A Reentry Myth Buster, authored by the Federal Interagency Reentry Council, is a fact sheet intending to clearly explain federal policies that affect justice-involved individuals and their families. This document dispels the myth that juvenile justice facilities must compromise security and safety to expand youth access to technology.
Promising Resources, Policies, and Practices
Goal 1: Youth Voice
Goal 2: Adult Support
Goal 5: Quality Education in Facilities
Goal 7: Career Pathways
Goal 8: Post-Secondary Access
Goal 9: Smooth Transitions
Goal 10: Protect Especially Vulnerable Youth
A publication of the Juvenile Law Center explores how education records can be responsibly shared with juvenile justice staff under one relevant federal law, the Family Educational Rights and Privacy Act (FERPA). The publication provides an overview of FERPA and a description of the provisions most pertinent to information-sharing with the juvenile justice system. Its appendix also provides examples of state authorizations of FERPA that may affect juvenile justice involved youth.
PACTT, which began as a project of the PA Council of Chief Juvenile Probation Officers and is now run through the PA Department of Human Services, seeks to align residential academic and career/technical programming with state standards and local graduation requirements as well as encourage the adoption of best practices aimed at accelerating remediation and credit recovery. PACTT encourages facilities to improve career and technical training for youth through technical skills training, entry-level certifications, soft skill development, and subsidized job experiences.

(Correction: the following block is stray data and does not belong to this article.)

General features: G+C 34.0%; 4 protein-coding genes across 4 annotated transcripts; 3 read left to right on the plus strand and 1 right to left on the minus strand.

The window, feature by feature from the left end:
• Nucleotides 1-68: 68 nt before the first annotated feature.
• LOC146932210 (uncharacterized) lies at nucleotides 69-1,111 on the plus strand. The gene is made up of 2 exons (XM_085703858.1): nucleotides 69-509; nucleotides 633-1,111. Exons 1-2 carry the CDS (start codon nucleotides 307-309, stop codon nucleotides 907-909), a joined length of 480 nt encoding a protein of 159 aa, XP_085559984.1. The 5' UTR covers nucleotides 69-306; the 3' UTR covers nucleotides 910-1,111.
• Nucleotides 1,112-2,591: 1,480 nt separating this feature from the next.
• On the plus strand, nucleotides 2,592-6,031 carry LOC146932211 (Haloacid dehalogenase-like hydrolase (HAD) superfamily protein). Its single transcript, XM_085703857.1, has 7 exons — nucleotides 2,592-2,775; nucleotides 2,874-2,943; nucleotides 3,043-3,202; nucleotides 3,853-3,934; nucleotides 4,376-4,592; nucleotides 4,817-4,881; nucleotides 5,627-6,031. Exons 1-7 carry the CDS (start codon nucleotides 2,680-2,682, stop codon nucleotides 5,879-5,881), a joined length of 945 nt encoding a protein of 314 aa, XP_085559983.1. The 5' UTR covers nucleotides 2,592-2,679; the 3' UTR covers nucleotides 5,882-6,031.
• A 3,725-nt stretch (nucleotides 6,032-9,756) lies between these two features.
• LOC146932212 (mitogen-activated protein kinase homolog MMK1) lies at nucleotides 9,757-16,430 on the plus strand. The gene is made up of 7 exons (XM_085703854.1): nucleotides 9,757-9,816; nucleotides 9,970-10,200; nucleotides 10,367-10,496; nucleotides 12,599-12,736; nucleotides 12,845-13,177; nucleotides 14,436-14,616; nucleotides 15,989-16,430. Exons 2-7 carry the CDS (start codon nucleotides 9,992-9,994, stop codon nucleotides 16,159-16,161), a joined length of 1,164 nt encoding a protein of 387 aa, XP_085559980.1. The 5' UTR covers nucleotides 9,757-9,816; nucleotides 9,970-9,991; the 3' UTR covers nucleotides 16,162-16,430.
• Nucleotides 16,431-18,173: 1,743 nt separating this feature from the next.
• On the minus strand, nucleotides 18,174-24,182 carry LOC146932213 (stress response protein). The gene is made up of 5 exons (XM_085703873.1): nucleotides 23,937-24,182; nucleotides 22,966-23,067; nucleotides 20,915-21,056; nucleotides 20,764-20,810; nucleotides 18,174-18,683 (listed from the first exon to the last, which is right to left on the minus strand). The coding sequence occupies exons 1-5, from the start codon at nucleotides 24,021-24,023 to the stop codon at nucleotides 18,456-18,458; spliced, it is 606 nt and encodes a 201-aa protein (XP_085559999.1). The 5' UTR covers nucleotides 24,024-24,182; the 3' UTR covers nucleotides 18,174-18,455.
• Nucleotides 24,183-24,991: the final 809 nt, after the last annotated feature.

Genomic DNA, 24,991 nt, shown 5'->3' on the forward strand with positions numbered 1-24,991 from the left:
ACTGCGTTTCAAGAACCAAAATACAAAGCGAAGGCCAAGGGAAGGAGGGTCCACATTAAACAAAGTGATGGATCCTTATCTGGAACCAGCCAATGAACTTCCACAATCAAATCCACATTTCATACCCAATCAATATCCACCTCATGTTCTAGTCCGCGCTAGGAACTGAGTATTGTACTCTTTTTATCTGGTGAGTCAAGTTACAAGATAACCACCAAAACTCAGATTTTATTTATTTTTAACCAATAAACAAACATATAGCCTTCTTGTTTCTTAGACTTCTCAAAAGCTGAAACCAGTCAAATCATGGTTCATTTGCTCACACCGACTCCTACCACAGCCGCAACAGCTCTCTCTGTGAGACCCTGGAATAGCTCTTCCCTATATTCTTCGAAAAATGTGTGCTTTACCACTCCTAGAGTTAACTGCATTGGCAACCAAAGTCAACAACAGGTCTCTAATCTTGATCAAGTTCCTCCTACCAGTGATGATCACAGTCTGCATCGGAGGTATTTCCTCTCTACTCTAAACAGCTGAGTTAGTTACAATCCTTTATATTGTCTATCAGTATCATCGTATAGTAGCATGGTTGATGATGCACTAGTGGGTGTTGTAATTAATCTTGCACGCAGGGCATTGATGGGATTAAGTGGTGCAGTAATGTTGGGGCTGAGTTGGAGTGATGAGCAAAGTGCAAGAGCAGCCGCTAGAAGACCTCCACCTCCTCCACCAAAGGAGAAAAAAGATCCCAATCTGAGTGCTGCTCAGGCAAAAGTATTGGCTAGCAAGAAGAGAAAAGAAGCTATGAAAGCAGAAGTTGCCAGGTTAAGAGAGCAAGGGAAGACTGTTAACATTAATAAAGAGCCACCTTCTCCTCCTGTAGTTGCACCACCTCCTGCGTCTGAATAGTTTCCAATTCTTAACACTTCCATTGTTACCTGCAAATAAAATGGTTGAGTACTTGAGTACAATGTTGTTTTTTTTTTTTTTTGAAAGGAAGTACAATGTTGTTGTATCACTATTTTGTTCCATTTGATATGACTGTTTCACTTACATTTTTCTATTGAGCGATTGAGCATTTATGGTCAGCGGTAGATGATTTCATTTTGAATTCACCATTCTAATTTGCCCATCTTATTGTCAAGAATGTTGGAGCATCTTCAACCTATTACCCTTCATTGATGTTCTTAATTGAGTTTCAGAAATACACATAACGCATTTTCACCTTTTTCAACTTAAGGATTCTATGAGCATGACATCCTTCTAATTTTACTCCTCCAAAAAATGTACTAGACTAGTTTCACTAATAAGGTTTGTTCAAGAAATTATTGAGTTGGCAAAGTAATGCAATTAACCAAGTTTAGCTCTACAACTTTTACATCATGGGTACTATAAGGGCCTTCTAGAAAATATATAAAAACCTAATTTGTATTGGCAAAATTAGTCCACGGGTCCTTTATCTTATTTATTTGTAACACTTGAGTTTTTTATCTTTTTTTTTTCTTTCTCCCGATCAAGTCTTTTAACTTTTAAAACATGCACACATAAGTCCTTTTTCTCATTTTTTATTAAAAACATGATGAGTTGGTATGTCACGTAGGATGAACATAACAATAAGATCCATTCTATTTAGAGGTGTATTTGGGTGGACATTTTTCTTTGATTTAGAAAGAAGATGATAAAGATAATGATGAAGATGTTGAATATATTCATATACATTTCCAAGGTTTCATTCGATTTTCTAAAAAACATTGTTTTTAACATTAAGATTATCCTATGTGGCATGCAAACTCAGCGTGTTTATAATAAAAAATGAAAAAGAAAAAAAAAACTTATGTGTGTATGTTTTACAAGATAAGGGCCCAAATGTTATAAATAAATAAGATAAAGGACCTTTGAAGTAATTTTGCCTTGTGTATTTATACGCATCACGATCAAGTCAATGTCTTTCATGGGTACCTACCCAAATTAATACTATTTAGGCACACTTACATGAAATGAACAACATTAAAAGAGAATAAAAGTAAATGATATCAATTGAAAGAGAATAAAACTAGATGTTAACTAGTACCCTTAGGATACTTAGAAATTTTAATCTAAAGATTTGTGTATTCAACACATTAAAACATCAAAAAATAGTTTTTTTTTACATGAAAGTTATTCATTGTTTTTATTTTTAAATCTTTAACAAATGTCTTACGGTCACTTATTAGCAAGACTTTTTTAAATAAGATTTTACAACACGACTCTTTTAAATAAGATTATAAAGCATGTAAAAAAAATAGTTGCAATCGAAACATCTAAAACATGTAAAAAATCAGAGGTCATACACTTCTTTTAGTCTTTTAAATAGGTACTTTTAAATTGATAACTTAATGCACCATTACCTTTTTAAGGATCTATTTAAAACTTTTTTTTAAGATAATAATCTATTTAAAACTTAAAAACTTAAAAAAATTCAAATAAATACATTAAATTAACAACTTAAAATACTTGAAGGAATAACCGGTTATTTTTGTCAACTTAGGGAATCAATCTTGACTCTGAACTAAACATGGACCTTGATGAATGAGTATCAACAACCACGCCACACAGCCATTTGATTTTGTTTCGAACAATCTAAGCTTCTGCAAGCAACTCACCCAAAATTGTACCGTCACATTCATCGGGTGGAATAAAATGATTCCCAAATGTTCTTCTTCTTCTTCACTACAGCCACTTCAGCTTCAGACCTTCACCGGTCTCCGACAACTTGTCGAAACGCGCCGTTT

The Loysville Development Center, a secure juvenile facility in Pennsylvania, offers online training courses through the International Computer Driving License program. The ICDL is a certification program consisting of several modules that provide users with the skills necessary to be a proficient user of a computer and common computer applications – such as computer essentials, word processing, and online essentials. Youth have access to the program outside of the classroom during evening study hours, to supplement what they were able to accomplish during the school day.
Juvenile Law Center works with an annual “class” of youth who have been involved in the juvenile justice system and facilitates their efforts to become advocates for other justice-involved youth. The group meets weekly and works on an annual project of their choosing. Staff assists the youth in research, putting together publications, videos, and presentations. The youth are also connected to important policymakers who can implement changes to the system. Some projects concentrate on educating other young people about their rights and the opportunities available to them.
The PA Loysville Youth Development Center offers a curriculum that is aligned with PDE state standards for public schools and a full complement of educational programming that may lead to a high school diploma, GED or career/technical endorsements. Youth are pretested and reassessed throughout their time at the Loysville Youth Development Center. Each student has an individual learning plan and the goal of programming is to ensure that youth are best prepared for successful transition back to the community.
Pennsylvania’s Juvenile Court Procedural Rules governing delinquency cases require the juvenile court to make findings “to ensure the stability and appropriateness of the juvenile’s education.” Pa. Juv. Ct. P. R. 512(D)(6). They also allow the court to order a social study to address the educational needs of the youth. Pa. Juv. Ct. P. R. 513(A).
In 2005-2006 juvenile justice professionals throughout the state of Pennsylvania were assessed to determine their aftercare practices; they listed education barriers as a top concern. The Education Law Center developed the toolkit to assist youth in the transition from a juvenile justice facility to a traditional school.